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Supercars news: Skaife, Broncos or ARG? Who will win the bid for Supercars

There’s no bigger Supercars news right now than the current bidding war to buy out Archer Capital’s majority share. It’s a nail biting and pivotal moment in Australian motorsport, with fans and teams given little transparency on what’s going on behind the scenes.

With the future of Supercars and V8 racing at stake and not much to go on right now, we thought we’d throw our hat in the ring for a little tongue-in-cheek take on where the key three bidders are at and what the future of Supercars could look like with each party at the wheel.

Who do you think will win the Supercars buyout deal? We want to hear your thoughts!

Adderton/Brisbane Broncos/News Corp consortium

What we know

The NRL’s Brisbane Broncos are a late addition to the recently rebooted ‘Adderton’ consortium who’ve been actively negotiating a Supercars buyout since current owners Archer Capital announced plans to shed its 60% majority share from its portfolio.

It might sound like a strange leap for an NRL team, but not when you consider that the consortium—led by Boost Mobile founder Peter Adderton, Superbikes legend Mick Doohan and BTCC Chief Executive Alan Gow—is largely financed by the Bronco’s majority owner, News Corp. News Corp’s masthead sports channel is of course, Fox Sports, Supercars primary broadcaster— making the club’s involvement in the potential deal far less of a head scratcher.

There’s endless speculation about the inner workings of the Broncos involvement, with the club staying tight-lipped on what’s happening behind the scenes. What we do know is that the Adderton/News Corp/Brisbane Broncos bid makes for a powerhouse combination with enormous potential, for good or evil.

Adderton’s experience operating in the Australian market, combined with News Corp’s buying power and media leverage, and Doohan’s understanding of the culture that made the Supercars a juggernaut brand in the 80s and 90s could be exactly the type of leadership Supercars will thrive under.

While early rumours indicated that things weren’t looking great for the Adderton crew, News Corp’s financial backing seems to have nullified early bid knockbacks, with the consortium reportedly now in the due diligence stage of bidding.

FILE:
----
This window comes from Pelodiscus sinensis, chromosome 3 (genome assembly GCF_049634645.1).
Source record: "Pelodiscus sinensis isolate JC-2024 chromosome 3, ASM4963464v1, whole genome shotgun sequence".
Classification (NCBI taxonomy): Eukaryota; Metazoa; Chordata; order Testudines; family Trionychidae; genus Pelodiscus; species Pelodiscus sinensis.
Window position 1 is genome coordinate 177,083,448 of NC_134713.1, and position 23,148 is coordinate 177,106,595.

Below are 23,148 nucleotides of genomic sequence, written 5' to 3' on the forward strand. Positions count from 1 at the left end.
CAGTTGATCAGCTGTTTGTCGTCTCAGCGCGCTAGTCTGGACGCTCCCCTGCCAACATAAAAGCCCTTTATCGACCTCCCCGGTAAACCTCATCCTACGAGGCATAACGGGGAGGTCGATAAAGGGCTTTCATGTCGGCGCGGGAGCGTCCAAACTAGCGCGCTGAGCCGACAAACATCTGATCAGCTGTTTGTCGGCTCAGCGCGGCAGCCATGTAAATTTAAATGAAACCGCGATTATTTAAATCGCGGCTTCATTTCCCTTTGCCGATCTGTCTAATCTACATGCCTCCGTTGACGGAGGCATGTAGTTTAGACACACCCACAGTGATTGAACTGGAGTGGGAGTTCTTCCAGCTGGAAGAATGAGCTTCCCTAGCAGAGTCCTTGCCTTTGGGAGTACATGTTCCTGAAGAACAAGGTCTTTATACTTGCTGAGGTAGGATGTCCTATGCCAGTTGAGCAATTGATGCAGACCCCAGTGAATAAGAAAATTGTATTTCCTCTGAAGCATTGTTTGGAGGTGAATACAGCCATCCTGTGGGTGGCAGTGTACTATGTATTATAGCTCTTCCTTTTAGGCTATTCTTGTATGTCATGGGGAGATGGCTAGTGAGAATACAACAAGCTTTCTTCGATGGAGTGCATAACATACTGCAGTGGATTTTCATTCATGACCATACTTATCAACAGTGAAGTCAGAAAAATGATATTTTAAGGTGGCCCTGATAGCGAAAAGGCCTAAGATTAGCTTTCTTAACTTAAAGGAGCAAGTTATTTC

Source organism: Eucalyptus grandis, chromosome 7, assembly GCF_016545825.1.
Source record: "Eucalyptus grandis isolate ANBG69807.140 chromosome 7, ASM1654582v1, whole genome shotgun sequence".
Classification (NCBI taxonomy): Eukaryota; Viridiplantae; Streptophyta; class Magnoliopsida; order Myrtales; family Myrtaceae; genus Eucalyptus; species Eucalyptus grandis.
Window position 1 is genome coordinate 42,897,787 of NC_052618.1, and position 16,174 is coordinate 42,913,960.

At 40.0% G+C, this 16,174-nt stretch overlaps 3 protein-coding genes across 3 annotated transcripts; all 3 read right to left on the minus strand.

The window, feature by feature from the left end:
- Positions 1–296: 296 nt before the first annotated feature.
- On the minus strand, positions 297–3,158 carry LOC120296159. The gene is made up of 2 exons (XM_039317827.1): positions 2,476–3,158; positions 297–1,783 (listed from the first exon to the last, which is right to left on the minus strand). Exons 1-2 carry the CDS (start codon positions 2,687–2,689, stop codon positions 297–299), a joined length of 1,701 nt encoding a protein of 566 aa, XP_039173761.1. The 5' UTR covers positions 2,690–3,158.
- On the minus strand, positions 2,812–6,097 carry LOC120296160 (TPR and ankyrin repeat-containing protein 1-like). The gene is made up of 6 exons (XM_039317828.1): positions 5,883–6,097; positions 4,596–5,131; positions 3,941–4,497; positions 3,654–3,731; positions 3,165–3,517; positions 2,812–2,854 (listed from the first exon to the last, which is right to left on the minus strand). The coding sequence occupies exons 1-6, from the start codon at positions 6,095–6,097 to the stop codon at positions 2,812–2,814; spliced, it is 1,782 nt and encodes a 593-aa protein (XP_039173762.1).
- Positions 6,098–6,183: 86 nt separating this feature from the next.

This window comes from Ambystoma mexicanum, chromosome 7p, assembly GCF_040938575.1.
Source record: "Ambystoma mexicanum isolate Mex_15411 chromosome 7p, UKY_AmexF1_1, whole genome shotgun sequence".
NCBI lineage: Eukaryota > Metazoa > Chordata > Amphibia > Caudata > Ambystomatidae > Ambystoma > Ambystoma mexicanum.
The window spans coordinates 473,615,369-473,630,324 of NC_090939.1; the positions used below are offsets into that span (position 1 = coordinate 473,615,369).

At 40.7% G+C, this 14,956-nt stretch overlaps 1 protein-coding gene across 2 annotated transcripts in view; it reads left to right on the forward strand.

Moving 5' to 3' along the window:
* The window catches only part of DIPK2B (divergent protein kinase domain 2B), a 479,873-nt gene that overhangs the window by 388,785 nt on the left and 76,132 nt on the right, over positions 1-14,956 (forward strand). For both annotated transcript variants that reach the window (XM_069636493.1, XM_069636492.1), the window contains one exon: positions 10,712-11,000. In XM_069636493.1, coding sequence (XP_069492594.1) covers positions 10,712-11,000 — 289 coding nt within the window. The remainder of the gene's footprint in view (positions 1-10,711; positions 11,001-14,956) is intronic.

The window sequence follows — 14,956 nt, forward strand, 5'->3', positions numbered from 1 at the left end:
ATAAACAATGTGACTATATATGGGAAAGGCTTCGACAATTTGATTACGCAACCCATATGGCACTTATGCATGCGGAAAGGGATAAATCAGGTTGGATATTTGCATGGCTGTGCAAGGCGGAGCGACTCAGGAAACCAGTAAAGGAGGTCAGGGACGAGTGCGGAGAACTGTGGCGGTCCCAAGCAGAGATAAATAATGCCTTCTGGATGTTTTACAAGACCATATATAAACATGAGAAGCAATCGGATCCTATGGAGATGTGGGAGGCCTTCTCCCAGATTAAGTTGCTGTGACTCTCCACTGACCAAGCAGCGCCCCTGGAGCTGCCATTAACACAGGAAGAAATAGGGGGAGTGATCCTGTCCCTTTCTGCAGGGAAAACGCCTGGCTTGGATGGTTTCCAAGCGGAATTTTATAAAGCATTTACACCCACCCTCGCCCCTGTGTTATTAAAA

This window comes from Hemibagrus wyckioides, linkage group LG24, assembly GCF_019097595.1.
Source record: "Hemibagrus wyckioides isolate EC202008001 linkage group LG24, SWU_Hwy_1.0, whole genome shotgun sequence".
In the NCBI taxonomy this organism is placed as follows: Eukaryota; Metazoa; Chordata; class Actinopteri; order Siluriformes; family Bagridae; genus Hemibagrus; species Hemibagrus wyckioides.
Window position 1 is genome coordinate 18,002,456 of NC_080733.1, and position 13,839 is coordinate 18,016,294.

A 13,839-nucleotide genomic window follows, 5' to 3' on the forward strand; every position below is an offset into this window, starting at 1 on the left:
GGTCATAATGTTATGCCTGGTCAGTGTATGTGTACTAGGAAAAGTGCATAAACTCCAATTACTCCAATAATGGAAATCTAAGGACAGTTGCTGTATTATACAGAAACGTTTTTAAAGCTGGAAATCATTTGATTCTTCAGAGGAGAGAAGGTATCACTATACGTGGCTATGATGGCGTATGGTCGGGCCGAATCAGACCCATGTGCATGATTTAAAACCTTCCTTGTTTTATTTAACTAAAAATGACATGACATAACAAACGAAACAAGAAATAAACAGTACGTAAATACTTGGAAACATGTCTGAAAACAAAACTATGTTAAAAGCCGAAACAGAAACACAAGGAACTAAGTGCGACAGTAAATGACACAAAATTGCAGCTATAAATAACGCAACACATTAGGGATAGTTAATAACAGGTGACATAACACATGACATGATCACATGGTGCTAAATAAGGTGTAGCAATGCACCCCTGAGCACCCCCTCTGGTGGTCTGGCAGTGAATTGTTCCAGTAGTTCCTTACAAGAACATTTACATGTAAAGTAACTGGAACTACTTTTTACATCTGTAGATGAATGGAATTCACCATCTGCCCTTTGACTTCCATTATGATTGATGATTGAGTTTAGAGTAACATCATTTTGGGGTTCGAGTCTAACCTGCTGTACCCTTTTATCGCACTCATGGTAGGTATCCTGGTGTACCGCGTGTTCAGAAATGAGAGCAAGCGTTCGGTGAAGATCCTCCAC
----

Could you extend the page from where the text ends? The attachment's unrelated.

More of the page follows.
What a Brisbane Broncos/News Corp buyout will mean for Supercars culture?

There’s a lot to unpack here. No one knows how dynamics within the Adderton consortium could play out, so one can only speculate who within the group would have the biggest influence on Supercars culture. It’s easy to see the smart marketing play in introducing Supercars to a large Brisbane Broncos fan base, but with the NRL constantly plagued by controversies and accusations of harbouring a culture of booze, brawls and misconduct, could a Brisbane Broncos involvement negatively impact Supercars culture and reputation?

On the other side of the coin, Mick Doohan’s Superbike legacy and expertise can surely only bring a positive contribution to the sport. Could he help to rebuild the hype and phenomena of V8 racing in the 80s and 90s?

And of course, love him or hate him, the influence of Rubert Murdoch’s News Corp on public exposure and sentiment is undeniable. If there’s one entity that can pull the right strings to get what they want, when they want it, News Corp has a track record of getting the deal done. What this could mean for positioning Supercars in the public arena is an exciting prospect. Could this be exactly what the doctor ordered? We may never know.

What are the chances?

Despite initial bid knock backs, the Adderton consortium has refused to drop out of the race. It’s this never-say-die attitude that we love to see in Supercars news. Plus, the inclusion of the Broncos on the bill is a huge indicator that the bidding is serious. We give their chances of a buckin’ bronco — 25%.

TLA Worldwide/TGI Sport, fronted by Supercars legend Mark Skaife as well as NASCAR chief operating officer George Pyne

What we know

With many insiders already touting them as frontrunners, the Mark Skaife and Craig Kelly-led TLA deal has progressed to the second stage of bidding, and in some eyes, to the front of the bidding war-pack.

Between Skaife’s pedigree and know-how and the abundant resources that come with talent-stacked TLA Worldwide deep pockets, the pair make an almighty force. Craig Kelly is the ex-Collingwood footballer turned highly influential founder of TGI Sport and it’s marketing arm TLA worldwide. You may remember Skaife and Kelly’s role in successfully rebuilding the HRT business after the fallout of the Tom Walkinshaw Racing collapse. It was a respected partnership that could have widespread approval from the V8 and Supercar community.

This has many believing that the Supercars teams (who want to retain their 35 percent shareholding in the series) will support a TLA buyout, due in part to their respect for the decision making shown by the Skaife/Kelly combo at HRT and their general ‘good guy’ reputation.

Funnily enough, Kelly’s TLA Worldwide also has interests in the NRL. Is a rugby league, Supercars duet written in the stars? Considering the proven negotiating power of Skaife and Kelly… maybe?